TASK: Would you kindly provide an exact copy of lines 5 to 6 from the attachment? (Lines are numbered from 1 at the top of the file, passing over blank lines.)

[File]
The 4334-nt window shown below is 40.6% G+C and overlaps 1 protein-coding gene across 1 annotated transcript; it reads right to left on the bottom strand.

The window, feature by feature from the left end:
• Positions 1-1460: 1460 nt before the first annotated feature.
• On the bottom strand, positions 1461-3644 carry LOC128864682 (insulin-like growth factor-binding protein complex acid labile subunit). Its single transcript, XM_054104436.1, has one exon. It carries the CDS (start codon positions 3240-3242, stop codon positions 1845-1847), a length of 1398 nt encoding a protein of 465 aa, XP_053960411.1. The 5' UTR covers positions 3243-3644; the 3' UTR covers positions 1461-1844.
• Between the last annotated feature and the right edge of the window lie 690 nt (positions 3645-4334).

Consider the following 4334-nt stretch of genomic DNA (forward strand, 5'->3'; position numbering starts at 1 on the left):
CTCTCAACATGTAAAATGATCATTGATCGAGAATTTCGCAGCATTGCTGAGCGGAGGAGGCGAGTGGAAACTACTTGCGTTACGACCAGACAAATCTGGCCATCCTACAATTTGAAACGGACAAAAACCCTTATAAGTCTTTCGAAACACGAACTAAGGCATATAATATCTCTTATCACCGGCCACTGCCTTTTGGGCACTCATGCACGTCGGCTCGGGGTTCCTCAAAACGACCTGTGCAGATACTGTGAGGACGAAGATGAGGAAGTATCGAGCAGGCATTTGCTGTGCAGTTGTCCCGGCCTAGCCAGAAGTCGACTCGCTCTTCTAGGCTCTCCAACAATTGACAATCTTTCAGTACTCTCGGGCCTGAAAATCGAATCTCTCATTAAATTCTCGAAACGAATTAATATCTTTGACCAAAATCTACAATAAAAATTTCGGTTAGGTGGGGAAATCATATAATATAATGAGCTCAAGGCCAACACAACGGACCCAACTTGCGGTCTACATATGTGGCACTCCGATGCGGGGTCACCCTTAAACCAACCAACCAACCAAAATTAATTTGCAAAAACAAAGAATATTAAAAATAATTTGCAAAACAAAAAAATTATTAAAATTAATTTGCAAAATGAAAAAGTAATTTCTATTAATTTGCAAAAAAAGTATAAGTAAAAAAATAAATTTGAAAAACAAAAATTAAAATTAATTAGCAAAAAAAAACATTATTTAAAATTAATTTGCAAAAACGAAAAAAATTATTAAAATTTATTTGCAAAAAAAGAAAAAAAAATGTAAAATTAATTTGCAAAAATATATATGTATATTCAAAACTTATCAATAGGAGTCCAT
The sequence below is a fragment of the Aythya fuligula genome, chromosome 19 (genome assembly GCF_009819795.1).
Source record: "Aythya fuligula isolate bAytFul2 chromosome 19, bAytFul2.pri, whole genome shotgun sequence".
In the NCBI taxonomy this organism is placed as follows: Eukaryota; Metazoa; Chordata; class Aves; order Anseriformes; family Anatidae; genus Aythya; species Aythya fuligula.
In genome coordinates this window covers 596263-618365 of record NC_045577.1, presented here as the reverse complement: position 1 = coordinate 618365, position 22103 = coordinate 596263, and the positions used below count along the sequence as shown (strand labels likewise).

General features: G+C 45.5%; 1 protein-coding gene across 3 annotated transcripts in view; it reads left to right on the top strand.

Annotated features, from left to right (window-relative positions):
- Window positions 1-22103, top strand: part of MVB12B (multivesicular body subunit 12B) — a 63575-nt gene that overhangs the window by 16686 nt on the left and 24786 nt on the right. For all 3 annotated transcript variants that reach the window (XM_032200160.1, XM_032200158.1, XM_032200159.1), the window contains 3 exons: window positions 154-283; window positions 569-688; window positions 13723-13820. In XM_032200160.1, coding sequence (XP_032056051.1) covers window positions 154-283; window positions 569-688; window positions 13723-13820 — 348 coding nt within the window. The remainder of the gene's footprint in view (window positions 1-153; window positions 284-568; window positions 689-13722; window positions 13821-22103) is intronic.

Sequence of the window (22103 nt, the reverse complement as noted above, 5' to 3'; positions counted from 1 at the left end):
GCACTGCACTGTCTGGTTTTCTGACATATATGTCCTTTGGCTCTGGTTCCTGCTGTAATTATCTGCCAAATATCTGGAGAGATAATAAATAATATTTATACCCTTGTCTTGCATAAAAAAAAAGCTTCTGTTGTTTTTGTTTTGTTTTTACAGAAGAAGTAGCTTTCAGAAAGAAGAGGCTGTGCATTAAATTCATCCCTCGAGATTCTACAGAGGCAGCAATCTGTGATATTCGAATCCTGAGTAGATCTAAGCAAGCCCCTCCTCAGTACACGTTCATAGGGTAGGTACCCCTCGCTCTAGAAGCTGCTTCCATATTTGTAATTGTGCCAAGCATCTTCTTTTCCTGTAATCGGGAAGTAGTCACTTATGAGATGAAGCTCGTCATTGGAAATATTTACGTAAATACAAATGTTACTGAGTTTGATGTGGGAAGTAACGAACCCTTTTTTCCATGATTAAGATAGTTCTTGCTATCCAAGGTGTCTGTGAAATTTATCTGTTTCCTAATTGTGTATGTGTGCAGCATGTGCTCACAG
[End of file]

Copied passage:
• Between the last annotated feature and the right edge of the window lie 690 nt (positions 3645-4334).

Consider the following 4334-nt stretch of genomic DNA (forward strand, 5'->3'; position numbering starts at 1 on the left):